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Viktor Orban: Uniformed officers will never be abandoned by Hungary

Uniformed officers will never be abandoned by Hungary, Viktor Orban said at the graduation ceremony of the Law Enforcement Faculty at the National University of Public Service (NKE) in Budapest on Saturday. The Hungarian premier prefigured that the officers' future would not be easy as there are some surprising and shocking developments, such as "the state and the rule of law retreating from the streets" in many places across the world. Hungary, however, is not, and will not be such a country, he added.

At a ceremony in the Buda Castle, where 102 graduates took their oaths of office, the prime minister said that the officers' could not expect to have an easy future in light of today's surprising and shocking developments, hinting at the fact that the healthcare systems of wealthy countries have collapsed in a matter of days, rich countries are headed towards a financial meltdown and an unprecedented wave of violence is scorching through the major cities.

The armed forces and agencies are humiliated both on the streets and in politics, policemen are called racist, and the public honour for uniformed officers is being destroyed and toppled along with public monuments, while "the state and the rule of law are retreating from the streets," Viktor Orban said.

However, Hungary is not, and will not be, such a country, he stressed. Hungary's finances are fine, its economy is healthy, people can and want to work, and growth reserves are high. "We, Hungarians are black-belt crisis managers. No matter how much chaos and turmoil we have around us, our heads are clean, our arms are strong and there is loyalty in our hearts." And "you can be sure that we will never abandon our uniformed officers," who deserve honour and respect, because "they are risking their lives for our security and peaceful homes," PM Orban stressed in front of the graduates.

The prime minister underlined that in Hungary, every life counts. "The world we love is organised and governed by common sense. Its laws protect the innocent, and not the criminals. And in this world, we protect ourselves from migration and invest our resources in the future of families and children," Mr Orban said, pointing out that in order for this world to survive and for Hungary to remain an island of peace and security in these turbulent times, the country will need the commitment, perseverance, and honest work of those who had just taken their oaths of office.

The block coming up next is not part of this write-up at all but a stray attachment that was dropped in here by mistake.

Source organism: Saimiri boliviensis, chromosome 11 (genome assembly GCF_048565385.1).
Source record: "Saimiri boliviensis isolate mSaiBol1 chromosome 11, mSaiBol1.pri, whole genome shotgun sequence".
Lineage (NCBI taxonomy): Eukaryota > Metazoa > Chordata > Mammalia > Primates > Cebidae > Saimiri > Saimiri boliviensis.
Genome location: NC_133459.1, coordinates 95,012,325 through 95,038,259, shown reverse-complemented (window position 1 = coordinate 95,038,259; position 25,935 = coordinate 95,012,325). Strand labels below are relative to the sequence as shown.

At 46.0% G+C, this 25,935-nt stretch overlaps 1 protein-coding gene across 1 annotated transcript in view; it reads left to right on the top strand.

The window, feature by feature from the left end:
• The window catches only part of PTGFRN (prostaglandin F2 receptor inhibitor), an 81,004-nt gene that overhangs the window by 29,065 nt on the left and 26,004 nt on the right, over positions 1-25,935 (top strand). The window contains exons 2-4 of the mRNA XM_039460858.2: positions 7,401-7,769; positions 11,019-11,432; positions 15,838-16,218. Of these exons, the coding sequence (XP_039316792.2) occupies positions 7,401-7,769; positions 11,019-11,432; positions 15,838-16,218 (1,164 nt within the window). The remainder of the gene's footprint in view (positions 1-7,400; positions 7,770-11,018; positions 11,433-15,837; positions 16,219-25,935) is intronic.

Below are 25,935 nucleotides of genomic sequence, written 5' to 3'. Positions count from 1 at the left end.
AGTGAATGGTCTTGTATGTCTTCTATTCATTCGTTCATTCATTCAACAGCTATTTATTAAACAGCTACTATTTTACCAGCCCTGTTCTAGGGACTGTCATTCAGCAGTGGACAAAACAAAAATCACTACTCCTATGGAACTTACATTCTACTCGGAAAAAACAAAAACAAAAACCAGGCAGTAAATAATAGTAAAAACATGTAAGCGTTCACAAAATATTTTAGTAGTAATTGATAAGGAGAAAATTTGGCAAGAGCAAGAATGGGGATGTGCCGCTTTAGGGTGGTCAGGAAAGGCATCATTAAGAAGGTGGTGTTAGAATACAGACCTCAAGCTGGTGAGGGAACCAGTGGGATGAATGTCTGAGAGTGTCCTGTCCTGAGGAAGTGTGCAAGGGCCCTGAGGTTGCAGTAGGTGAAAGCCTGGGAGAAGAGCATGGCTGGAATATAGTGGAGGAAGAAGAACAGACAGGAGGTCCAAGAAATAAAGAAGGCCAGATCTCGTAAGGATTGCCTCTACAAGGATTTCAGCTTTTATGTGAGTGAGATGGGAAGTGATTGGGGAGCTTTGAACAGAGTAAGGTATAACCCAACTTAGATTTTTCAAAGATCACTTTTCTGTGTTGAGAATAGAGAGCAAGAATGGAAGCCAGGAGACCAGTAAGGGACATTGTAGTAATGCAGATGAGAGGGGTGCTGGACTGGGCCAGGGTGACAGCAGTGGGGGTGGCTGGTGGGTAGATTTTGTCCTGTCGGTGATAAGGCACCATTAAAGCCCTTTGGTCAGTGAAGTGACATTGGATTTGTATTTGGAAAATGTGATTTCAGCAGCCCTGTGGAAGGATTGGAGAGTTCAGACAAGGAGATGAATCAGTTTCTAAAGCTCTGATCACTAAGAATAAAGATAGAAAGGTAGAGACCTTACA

He assured the graduates that, in every minute of their service, they will feel that "Hungary is behind you."

Viktor Orban also spoke about the importance of patriotism, calling it symbolic that the ceremony was held in the Buda Castle, in the centre of the millennial Hungarian state. "At the heart of our country there is legality, and law and order," he said, adding that these are the greatest proceeds of Hungarian culture, because they lead to a safe, peaceful and free life.

"Everyday patriotism" is a general sentiment that the country where people live is their homeland, of which there is only one. If this uniqueness is lost, people can only continue their lives in a place that belongs to someone else, and where "we are merely tolerated, or accepted, at best," he explained. "Therefore, we're ready to preserve it from generation to generation, and to fight for it, if need be, because that's the most valuable thing we can bestow on our children," PM Orban said. He added that the feeling of patriotism "unites us in a common destiny" which is great and exceptional, "only ours, and we all share its greatness."

This feeling is exceptionally strong in Hungarians, he continued, adding that without it Hungarians would not have been able to protect their country for such a long time. "Only the Hungarian language is capable of condensing the meaning of country, nation, homeland and home into one single word, which is haza," he emphasized.

He added, however, that if those who had taken an oath today want to be good police officers, firefighters and first reponders, then they will also need self-esteem besides patriotism.

In addition to Hungary's premier, Interior Minister Sandor Pinter and Defence Minister Tibor Benko, as well as the General Staff, were also present at the graduation ceremony.

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